Jeff Wall

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A photographer whose name always seems to be cropping up at the moment is Jeff Wall.

Described by the Tate Modern as “…one of the most intriguing and influential artists working today”, Wall is best known for his grand back-lit tableaux. These are large in every sense of the word; they take up a lot of wall space (up to 2m x 3m), they are grand in conception and they are a long time in the making.

His work can be thought of in two distinct strands, cinematographic and documentary.

The former often reflect or are motivated by other works of art. Both this and his working methods are illustrated by “A Sudden Gust of Wind”. This is based on “Yejiri Station, Province of Suruga”, a woodprint by Katsushika Hokusai, but moves the scene to modern British Columbia. Using actors, he took more than 100 photographs over the course of a year. These were later digitally montaged to produce the final picture.

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“After “Invisible Man” by Ralph Ellison, the Preface” is a pictorialisation of the preface of Ellison’s book:

“I live rent-free in a building rented strictly to whites, in a section of the basement that was shut off and forgotten during the nineteenth century.”…

“My hole is warm and full of light. Yes, full of light. I doubt if there is a brighter spot in all New York than this hole of mine, and I do not exclude Broadway.”…

”In the hole in my basement there are exactly 1,369 lights.”

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“The Mimic” is another staged shot but instead of recreating a work of art, it is recreating a moment of racial disharmony Wall had earlier witnessed. But the approach is similar in that he used actors and staged the shot.

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The style of this thread of his work is very cinematic. He uses actors, props, lighting etc in much the same way that a film director would. This is reflected in the large backlit manner of presentation which is akin to watching film on the big screen.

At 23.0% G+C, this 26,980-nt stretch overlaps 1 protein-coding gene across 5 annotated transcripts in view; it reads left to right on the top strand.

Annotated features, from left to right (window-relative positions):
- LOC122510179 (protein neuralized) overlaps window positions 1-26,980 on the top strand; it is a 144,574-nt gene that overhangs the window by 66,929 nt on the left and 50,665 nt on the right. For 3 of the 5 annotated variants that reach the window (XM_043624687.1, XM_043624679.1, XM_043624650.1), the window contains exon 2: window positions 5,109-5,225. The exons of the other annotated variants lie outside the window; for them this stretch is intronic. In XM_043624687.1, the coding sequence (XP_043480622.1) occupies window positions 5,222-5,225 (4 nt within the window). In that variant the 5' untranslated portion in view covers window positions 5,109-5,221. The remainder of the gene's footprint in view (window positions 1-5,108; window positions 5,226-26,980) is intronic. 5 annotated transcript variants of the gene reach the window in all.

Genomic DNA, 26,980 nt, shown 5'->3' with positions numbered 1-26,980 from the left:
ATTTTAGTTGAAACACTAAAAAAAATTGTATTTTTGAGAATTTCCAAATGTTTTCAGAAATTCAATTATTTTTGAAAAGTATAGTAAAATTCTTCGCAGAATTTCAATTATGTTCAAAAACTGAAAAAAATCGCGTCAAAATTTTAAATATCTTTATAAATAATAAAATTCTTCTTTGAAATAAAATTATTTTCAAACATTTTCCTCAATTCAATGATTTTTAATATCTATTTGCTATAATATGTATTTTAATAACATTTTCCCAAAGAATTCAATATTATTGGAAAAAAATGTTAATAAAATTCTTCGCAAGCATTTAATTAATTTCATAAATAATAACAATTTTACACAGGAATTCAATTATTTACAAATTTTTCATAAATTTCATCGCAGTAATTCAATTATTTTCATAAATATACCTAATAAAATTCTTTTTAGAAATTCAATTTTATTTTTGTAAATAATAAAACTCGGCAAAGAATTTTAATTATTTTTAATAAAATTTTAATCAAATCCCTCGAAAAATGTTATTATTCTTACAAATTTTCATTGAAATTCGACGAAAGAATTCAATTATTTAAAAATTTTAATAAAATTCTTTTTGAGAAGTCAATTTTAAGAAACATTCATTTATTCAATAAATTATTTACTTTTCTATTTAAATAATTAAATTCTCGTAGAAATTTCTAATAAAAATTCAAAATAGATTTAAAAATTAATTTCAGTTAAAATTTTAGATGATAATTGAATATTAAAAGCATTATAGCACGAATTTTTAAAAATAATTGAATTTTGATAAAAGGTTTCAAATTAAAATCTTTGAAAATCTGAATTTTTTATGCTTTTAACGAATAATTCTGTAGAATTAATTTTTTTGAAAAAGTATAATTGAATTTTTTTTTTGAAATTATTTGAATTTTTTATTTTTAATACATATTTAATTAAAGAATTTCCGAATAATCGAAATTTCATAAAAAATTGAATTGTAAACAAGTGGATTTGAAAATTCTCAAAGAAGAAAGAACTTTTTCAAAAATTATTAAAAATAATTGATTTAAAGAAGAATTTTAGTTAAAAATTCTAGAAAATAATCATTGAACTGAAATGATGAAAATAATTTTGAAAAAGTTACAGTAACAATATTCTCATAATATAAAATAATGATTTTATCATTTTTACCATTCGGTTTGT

His work is not always the result of such painstaking effort. “Dressing Poultry” was the result of two and a half days working in a barn at a small farm close to his home city of Vancouver. The rapport he developed with his subject is clear from the expressions on the faces of the workers.

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The same sort of approach was adopted with “Fieldwork” where he observed an archaeological dig over a number of weeks. The hope was that the people would become so accustomed to the camera and photographer that they would be effectively invisible.

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He did not limit himself to colour for his big transparencies as “Passer By” shows.

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His documentary offerings seem quite ordinary in comparison. Not surprising as his stated aim was: “I am interested in getting these pictures to look like they could have been snapshots, partly because that is the way photographs are expected to look,” Wall told the Times (London). “Moreover, most very beautiful and successful photographs have looked that way.

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In a conversation with the Daily Telegraph in 2007 prompted by the opening of his exhibition at the White Cube, Wall says. “All I can do is make my picture, and meanings will flow out of it. But I can’t control them.” He is more interested in the aesthetics of his images, “I’m aware that the subjects I choose do have meaning,” he says, “but over the years I’ve found that understanding these meanings is less important for me. My burning issue is how to make the next picture good.”

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